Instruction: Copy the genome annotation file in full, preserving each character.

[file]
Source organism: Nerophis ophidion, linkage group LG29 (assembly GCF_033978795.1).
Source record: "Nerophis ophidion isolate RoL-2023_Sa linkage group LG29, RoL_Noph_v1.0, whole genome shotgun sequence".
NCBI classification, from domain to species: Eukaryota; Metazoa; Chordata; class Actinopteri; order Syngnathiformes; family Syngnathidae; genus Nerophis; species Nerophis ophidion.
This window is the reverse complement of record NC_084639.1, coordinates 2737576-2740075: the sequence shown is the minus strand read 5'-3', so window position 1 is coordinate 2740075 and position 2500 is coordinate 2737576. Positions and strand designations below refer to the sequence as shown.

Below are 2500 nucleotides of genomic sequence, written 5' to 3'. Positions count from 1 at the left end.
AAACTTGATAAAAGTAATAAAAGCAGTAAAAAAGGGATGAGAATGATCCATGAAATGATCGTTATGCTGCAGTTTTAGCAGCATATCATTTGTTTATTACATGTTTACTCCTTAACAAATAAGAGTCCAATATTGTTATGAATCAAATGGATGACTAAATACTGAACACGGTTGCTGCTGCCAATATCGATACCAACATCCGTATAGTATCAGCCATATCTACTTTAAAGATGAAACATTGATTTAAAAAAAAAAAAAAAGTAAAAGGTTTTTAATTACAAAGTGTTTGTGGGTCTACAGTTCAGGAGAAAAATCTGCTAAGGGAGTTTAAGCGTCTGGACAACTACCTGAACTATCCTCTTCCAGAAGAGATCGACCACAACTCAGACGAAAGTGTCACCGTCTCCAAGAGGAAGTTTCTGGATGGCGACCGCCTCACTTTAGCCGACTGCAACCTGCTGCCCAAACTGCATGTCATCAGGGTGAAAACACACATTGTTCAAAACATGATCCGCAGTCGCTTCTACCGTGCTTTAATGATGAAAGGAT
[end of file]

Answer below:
Source organism: Nerophis ophidion, linkage group LG29 (assembly GCF_033978795.1).
Source record: "Nerophis ophidion isolate RoL-2023_Sa linkage group LG29, RoL_Noph_v1.0, whole genome shotgun sequence".
NCBI classification, from domain to species: Eukaryota; Metazoa; Chordata; class Actinopteri; order Syngnathiformes; family Syngnathidae; genus Nerophis; species Nerophis ophidion.
This window is the reverse complement of record NC_084639.1, coordinates 2737576-2740075: the sequence shown is the minus strand read 5'-3', so window position 1 is coordinate 2740075 and position 2500 is coordinate 2737576. Positions and strand designations below refer to the sequence as shown.

Below are 2500 nucleotides of genomic sequence, written 5' to 3'. Positions count from 1 at the left end.
AAACTTGATAAAAGTAATAAAAGCAGTAAAAAAGGGATGAGAATGATCCATGAAATGATCGTTATGCTGCAGTTTTAGCAGCATATCATTTGTTTATTACATGTTTACTCCTTAACAAATAAGAGTCCAATATTGTTATGAATCAAATGGATGACTAAATACTGAACACGGTTGCTGCTGCCAATATCGATACCAACATCCGTATAGTATCAGCCATATCTACTTTAAAGATGAAACATTGATTTAAAAAAAAAAAAAAAGTAAAAGGTTTTTAATTACAAAGTGTTTGTGGGTCTACAGTTCAGGAGAAAAATCTGCTAAGGGAGTTTAAGCGTCTGGACAACTACCTGAACTATCCTCTTCCAGAAGAGATCGACCACAACTCAGACGAAAGTGTCACCGTCTCCAAGAGGAAGTTTCTGGATGGCGACCGCCTCACTTTAGCCGACTGCAACCTGCTGCCCAAACTGCATGTCATCAGGGTGAAAACACACATTGTTCAAAACATGATCCGCAGTCGCTTCTACCGTGCTTTAATGATGAAAGGAT